A whistleblower is not a whistleblower unless he reports suspected securities law violations to the SEC. And, if the whistleblower does not report suspected misconduct to the SEC, the whistleblower is not protected against retaliation by the employer. So said the Supreme Court on February 21, 2018, in Digital Realty Trust, Inc. v. Somers; the Supreme Court ruled that the Dodd-Frank Act’s whistleblower anti-retaliation provisions apply only to individuals who have reported possible securities law violations to the U.S. Securities and Exchange Commission (“SEC”).1

The Dodd-Frank Act created new financial incentives for whistleblowers who provide the SEC with original information about possible securities law violations, as well as enhanced protections from retaliation. Among these protections, the Dodd-Frank Act expressly prohibits an employer from retaliating against a whistleblower and provides a private cause of action for an individual to bring a lawsuit for retaliation against his or her employer. 2 Although the statute defines the term “whistleblower” to mean an individual who provides information relating to securities law violations to the SEC,3 the SEC took the position in its final rulemaking that the anti-retaliation provision also protects individuals who report to persons or governmental authorities other than the SEC.4

Since then, a federal circuit split developed: the Second and Ninth Circuits accepted the SEC’s position—applying the anti-retaliation provision to employees who reported possible securities violations internally but never to the SEC5—while the Fifth Circuit held that the provision protected only those who report possible violations to the SEC.6 The Supreme Court resolved this split in its unanimous decision in Digital Realty, whereby it agreed with the Fifth Circuit and disagreed with the SEC. In the opinion, written by Justice Ginsberg, the Court relied on what it found to be clear statutory language, and held that the Dodd-Frank Act’s anti-retaliation provision does not extend to individuals who have not reported securities law violations to the SEC.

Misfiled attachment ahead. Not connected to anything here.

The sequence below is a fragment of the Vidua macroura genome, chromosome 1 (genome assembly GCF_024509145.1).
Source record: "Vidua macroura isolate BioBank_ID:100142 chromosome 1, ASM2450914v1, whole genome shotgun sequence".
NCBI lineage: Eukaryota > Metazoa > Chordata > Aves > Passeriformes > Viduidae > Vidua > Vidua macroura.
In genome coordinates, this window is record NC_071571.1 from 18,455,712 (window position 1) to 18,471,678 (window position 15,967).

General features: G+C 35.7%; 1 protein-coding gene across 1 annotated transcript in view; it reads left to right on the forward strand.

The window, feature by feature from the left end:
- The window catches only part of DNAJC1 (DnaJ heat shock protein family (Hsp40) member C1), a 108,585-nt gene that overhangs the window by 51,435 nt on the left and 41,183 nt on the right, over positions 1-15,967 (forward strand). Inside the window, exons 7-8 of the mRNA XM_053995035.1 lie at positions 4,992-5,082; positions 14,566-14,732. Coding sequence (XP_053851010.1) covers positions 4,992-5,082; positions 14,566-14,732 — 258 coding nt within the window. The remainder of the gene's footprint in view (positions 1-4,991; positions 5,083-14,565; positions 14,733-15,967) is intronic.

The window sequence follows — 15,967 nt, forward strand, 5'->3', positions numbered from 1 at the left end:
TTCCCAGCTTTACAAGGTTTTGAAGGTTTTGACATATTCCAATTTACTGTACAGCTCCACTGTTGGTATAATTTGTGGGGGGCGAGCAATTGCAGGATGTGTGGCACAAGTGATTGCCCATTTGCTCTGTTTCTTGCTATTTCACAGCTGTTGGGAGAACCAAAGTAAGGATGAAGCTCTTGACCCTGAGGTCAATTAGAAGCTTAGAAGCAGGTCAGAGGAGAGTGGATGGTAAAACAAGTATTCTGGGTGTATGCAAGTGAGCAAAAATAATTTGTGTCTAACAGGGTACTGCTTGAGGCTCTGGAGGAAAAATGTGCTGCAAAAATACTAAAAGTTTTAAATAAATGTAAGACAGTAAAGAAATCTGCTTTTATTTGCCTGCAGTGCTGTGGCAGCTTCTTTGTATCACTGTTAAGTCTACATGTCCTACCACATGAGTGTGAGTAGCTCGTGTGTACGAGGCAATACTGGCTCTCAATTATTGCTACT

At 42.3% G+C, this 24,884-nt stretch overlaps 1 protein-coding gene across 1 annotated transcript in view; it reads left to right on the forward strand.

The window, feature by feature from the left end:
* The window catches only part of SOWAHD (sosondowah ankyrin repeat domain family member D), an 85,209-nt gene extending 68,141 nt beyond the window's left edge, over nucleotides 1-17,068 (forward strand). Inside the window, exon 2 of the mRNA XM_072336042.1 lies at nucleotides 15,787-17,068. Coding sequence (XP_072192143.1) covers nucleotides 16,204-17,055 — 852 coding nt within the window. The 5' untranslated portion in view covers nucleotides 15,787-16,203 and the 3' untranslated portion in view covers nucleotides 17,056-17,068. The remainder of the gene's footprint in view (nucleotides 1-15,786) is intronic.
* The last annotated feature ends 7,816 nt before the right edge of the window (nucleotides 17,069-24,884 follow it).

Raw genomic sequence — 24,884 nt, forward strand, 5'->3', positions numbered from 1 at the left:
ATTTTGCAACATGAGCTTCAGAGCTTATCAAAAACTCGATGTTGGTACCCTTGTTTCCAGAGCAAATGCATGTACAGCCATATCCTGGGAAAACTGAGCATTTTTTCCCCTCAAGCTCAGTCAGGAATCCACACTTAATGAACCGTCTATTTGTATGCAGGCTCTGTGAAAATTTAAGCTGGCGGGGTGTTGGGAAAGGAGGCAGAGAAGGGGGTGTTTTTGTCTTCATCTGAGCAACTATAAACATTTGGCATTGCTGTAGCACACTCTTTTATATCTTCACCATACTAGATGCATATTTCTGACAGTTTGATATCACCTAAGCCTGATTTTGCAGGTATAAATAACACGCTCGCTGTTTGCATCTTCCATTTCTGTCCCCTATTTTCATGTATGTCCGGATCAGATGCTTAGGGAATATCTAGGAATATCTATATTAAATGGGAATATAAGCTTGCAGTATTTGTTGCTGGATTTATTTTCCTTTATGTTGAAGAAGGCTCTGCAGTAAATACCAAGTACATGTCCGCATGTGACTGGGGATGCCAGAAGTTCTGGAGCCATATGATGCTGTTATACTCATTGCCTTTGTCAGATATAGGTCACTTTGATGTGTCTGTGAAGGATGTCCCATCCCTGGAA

The Court’s ruling that internal whistleblowers are not afforded anti-retaliation protection under the Dodd-Frank Act may be a victory for employers facing anti-retaliation claims by internal whistleblowers, but the practical effect of this ruling may be the exact opposite for most companies. A large majority of the individuals who have received whistleblower awards from the SEC, to date, first reported their concerns internally. By reporting internally before approaching the SEC, employers have the opportunity to investigate the claims first, assess their legitimacy, and take pro-active remedial action where necessary—possibly even making self-disclosures to the SEC. However, the Court’s ruling instead incentivizes employees to go directly to the SEC.

In recent years, many companies have rewritten their compliance programs to address whistleblower issues in a fair and legal manner that encourages internal reporting. A comprehensive internal reporting mechanism benefitted both the company, which had the advantage of a first look at the violation and an attempt to remedy, if necessary, and the SEC, which was not forced to act as the sole investigator of every single perceived violation.

Unless Congress intervenes, the Court’s decision will likely undermine these benefits. Given the SEC’s belief that its whistleblower program has proven to be a “game-changer,”7 it would not be surprising to see a push for Congress to amend the language of the statute to change the definition of “whistleblower” to include individuals who only report potential violations to their employers.urpasses $100 Million in Awards,” available online at https://www.sec.gov/news/pressrelease/2016-173.html.